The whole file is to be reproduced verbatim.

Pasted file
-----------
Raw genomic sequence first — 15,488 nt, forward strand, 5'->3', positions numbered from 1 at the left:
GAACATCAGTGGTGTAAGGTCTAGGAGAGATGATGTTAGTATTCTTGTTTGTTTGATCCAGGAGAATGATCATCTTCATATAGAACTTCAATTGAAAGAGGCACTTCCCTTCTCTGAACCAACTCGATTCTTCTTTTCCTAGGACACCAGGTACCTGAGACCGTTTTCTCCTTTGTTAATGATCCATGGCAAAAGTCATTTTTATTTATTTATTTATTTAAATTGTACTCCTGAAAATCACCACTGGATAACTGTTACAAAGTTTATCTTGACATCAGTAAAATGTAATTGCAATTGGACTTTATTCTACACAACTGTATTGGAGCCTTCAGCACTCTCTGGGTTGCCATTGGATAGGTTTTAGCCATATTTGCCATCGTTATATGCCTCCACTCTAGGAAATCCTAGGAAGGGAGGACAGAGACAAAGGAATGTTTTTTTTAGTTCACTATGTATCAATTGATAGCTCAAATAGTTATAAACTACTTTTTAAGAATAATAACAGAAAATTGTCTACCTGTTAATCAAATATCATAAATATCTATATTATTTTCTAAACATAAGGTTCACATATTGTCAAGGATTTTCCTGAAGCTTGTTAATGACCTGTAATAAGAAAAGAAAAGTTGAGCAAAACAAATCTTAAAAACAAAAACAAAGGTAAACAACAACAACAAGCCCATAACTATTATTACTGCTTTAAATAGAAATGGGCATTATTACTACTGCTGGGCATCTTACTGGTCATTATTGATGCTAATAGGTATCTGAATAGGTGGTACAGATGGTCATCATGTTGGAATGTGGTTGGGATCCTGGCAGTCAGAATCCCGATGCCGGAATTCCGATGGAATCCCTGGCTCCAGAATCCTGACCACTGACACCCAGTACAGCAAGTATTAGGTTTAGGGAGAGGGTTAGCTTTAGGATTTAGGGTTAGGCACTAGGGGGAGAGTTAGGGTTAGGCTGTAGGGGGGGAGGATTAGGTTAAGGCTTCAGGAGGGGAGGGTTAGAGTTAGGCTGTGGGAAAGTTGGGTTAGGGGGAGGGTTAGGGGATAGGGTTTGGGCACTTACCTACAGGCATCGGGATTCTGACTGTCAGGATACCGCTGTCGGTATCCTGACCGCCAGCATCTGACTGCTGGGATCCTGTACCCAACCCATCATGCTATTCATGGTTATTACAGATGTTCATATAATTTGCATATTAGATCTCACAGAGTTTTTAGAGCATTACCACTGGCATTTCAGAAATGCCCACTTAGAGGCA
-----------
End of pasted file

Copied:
Raw genomic sequence first — 15,488 nt, forward strand, 5'->3', positions numbered from 1 at the left:
GAACATCAGTGGTGTAAGGTCTAGGAGAGATGATGTTAGTATTCTTGTTTGTTTGATCCAGGAGAATGATCATCTTCATATAGAACTTCAATTGAAAGAGGCACTTCCCTTCTCTGAACCAACTCGATTCTTCTTTTCCTAGGACACCAGGTACCTGAGACCGTTTTCTCCTTTGTTAATGATCCATGGCAAAAGTCATTTTTATTTATTTATTTATTTAAATTGTACTCCTGAAAATCACCACTGGATAACTGTTACAAAGTTTATCTTGACATCAGTAAAATGTAATTGCAATTGGACTTTATTCTACACAACTGTATTGGAGCCTTCAGCACTCTCTGGGTTGCCATTGGATAGGTTTTAGCCATATTTGCCATCGTTATATGCCTCCACTCTAGGAAATCCTAGGAAGGGAGGACAGAGACAAAGGAATGTTTTTTTTAGTTCACTATGTATCAATTGATAGCTCAAATAGTTATAAACTACTTTTTAAGAATAATAACAGAAAATTGTCTACCTGTTAATCAAATATCATAAATATCTATATTATTTTCTAAACATAAGGTTCACATATTGTCAAGGATTTTCCTGAAGCTTGTTAATGACCTGTAATAAGAAAAGAAAAGTTGAGCAAAACAAATCTTAAAAACAAAAACAAAGGTAAACAACAACAACAAGCCCATAACTATTATTACTGCTTTAAATAGAAATGGGCATTATTACTACTGCTGGGCATCTTACTGGTCATTATTGATGCTAATAGGTATCTGAATAGGTGGTACAGATGGTCATCATGTTGGAATGTGGTTGGGATCCTGGCAGTCAGAATCCCGATGCCGGAATTCCGATGGAATCCCTGGCTCCAGAATCCTGACCACTGACACCCAGTACAGCAAGTATTAGGTTTAGGGAGAGGGTTAGCTTTAGGATTTAGGGTTAGGCACTAGGGGGAGAGTTAGGGTTAGGCTGTAGGGGGGGAGGATTAGGTTAAGGCTTCAGGAGGGGAGGGTTAGAGTTAGGCTGTGGGAAAGTTGGGTTAGGGGGAGGGTTAGGGGATAGGGTTTGGGCACTTACCTACAGGCATCGGGATTCTGACTGTCAGGATACCGCTGTCGGTATCCTGACCGCCAGCATCTGACTGCTGGGATCCTGTACCCAACCCATCATGCTATTCATGGTTATTACAGATGTTCATATAATTTGCATATTAGATCTCACAGAGTTTTTAGAGCATTACCACTGGCATTTCAGAAATGCCCACTTAGAGGCA